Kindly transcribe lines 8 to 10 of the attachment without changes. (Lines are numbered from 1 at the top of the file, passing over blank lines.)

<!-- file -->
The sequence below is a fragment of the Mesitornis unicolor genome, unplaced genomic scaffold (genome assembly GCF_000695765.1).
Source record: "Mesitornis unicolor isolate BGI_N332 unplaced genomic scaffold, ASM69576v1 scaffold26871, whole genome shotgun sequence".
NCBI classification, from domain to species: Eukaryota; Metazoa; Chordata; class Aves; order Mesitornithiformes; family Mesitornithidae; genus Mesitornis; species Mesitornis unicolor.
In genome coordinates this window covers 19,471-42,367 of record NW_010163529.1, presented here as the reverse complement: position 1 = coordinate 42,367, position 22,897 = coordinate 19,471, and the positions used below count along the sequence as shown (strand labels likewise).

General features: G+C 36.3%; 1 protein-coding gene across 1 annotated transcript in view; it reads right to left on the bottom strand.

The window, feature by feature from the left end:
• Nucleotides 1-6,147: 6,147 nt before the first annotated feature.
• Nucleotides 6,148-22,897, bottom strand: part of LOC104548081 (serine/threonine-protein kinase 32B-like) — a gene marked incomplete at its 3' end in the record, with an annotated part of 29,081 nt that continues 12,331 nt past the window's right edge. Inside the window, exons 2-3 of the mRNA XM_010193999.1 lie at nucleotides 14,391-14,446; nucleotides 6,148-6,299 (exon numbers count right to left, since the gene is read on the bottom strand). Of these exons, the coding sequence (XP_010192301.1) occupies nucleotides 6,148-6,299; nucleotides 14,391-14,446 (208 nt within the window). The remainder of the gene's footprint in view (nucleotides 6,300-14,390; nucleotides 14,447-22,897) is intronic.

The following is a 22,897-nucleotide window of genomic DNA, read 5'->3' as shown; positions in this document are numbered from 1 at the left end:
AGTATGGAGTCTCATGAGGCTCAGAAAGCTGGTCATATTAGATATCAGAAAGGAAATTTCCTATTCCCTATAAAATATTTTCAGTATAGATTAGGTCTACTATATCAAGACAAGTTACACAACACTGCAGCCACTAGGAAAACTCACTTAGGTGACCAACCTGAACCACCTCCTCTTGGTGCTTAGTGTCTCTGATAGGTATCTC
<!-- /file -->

• Nucleotides 6,148-22,897, bottom strand: part of LOC104548081 (serine/threonine-protein kinase 32B-like) — a gene marked incomplete at its 3' end in the record, with an annotated part of 29,081 nt that continues 12,331 nt past the window's right edge. Inside the window, exons 2-3 of the mRNA XM_010193999.1 lie at nucleotides 14,391-14,446; nucleotides 6,148-6,299 (exon numbers count right to left, since the gene is read on the bottom strand). Of these exons, the coding sequence (XP_010192301.1) occupies nucleotides 6,148-6,299; nucleotides 14,391-14,446 (208 nt within the window). The remainder of the gene's footprint in view (nucleotides 6,300-14,390; nucleotides 14,447-22,897) is intronic.

The following is a 22,897-nucleotide window of genomic DNA, read 5'->3' as shown; positions in this document are numbered from 1 at the left end:
AGTATGGAGTCTCATGAGGCTCAGAAAGCTGGTCATATTAGATATCAGAAAGGAAATTTCCTATTCCCTATAAAATATTTTCAGTATAGATTAGGTCTACTATATCAAGACAAGTTACACAACACTGCAGCCACTAGGAAAACTCACTTAGGTGACCAACCTGAACCACCTCCTCTTGGTGCTTAGTGTCTCTGATAGGTATCTC